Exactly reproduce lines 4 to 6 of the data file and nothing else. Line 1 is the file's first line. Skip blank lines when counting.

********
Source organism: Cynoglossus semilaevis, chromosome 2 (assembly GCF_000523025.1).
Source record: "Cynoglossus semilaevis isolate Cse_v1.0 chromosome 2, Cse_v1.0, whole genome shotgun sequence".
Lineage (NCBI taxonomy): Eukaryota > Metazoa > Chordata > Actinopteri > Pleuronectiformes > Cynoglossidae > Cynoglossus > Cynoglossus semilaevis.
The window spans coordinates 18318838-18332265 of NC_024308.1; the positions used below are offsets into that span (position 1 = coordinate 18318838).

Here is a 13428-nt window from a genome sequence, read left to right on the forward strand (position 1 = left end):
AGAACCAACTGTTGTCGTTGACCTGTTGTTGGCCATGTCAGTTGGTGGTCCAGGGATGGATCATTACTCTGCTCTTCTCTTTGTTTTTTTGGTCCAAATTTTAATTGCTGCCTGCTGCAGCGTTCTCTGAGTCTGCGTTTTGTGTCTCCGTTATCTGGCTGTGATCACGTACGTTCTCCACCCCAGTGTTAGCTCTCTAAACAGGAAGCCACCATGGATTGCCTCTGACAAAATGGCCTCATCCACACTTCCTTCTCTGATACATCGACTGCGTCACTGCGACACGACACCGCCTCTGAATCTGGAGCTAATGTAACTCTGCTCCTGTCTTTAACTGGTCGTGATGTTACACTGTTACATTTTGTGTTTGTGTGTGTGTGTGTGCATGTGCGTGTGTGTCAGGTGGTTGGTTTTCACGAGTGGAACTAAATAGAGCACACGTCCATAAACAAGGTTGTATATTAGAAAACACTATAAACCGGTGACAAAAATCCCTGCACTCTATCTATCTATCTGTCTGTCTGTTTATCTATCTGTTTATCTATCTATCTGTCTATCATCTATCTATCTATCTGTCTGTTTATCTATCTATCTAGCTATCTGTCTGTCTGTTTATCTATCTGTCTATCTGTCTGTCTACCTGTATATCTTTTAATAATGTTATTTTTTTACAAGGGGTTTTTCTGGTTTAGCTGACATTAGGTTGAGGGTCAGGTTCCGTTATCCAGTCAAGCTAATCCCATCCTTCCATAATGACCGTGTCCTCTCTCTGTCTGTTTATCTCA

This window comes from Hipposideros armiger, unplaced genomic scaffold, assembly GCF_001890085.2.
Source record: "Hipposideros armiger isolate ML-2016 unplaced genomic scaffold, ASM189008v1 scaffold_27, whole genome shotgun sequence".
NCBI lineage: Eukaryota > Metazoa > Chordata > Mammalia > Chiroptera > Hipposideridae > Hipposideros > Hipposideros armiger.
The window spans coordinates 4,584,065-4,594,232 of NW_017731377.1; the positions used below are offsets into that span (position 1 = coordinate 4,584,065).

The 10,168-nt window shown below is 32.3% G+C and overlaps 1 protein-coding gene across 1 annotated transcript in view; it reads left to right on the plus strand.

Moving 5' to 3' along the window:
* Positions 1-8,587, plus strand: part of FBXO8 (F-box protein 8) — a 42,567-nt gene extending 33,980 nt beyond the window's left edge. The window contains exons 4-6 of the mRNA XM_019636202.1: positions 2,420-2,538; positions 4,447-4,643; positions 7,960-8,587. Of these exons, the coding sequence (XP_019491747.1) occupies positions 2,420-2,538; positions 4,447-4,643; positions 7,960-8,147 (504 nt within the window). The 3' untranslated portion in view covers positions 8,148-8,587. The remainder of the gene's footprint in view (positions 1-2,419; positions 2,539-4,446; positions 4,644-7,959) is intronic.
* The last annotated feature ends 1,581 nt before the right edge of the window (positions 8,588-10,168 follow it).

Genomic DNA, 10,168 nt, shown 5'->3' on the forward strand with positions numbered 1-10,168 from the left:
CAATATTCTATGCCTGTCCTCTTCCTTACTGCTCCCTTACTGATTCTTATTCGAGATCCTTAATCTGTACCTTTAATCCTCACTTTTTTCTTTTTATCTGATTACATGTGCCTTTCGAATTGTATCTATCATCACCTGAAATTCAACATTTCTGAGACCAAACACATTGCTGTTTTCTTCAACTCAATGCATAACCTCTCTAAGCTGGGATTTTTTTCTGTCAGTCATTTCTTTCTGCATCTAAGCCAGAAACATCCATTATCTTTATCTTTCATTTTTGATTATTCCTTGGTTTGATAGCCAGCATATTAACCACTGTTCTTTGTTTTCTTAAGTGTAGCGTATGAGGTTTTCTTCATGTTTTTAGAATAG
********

The window spans coordinates 18318838-18332265 of NC_024308.1; the positions used below are offsets into that span (position 1 = coordinate 18318838).

Here is a 13428-nt window from a genome sequence, read left to right on the forward strand (position 1 = left end):
AGAACCAACTGTTGTCGTTGACCTGTTGTTGGCCATGTCAGTTGGTGGTCCAGGGATGGATCATTACTCTGCTCTTCTCTTTGTTTTTTTGGTCCAAATTTTAATTGCTGCCTGCTGCAGCGTTCTCTGAGTCTGCGTTTTGTGTCTCCGTTATCTGGCTGTGATCACGTACGTTCTCCACCCCAGTGTTAGCTCTCTAAACAGGAAGCCACCATGGATTGCCTCTGACAAAATGGCCTCATCCACACTTCCTTCTCTGATACATCGACTGCGTCACTGCGACACGACACCGCCTCTGAATCTGGAGCTAATGTAACTCTGCTCCTGTCTTTAACTGGTCGTGATGTTACACTGTTACATTTTGTGTTTGTGTGTGTGTGTGTGCATGTGCGTGTGTGTCAGGTGGTTGGTTTTCACGAGTGGAACTAAATAGAGCACACGTCCATAAACAAGGTTGTATATTAGAAAACACTATAAACCGGTGACAAAAATCCCTGCACTCTATCTATCTATCTGTCTGTCTGTTTATCTATCTGTTTATCTATCTATCTGTCTATCATCTATCTATCTATCTGTCTGTTTATCTATCTATCTAGCTATCTGTCTGTCTGTTTATCTATCTGTCTATCTGTCTGTCTACCTGTATATCTTTTAATAATGTTATTTTTTTACAAGGGGTTTTTCTGGTTTAGCTGACATTAGGTTGAGGGTCAGGTTCCGTTATCCAGTCAAGCTAATCCCATCCTTCCATAATGACCGTGTCCTCTCTCTGTCTGTTTATCTCA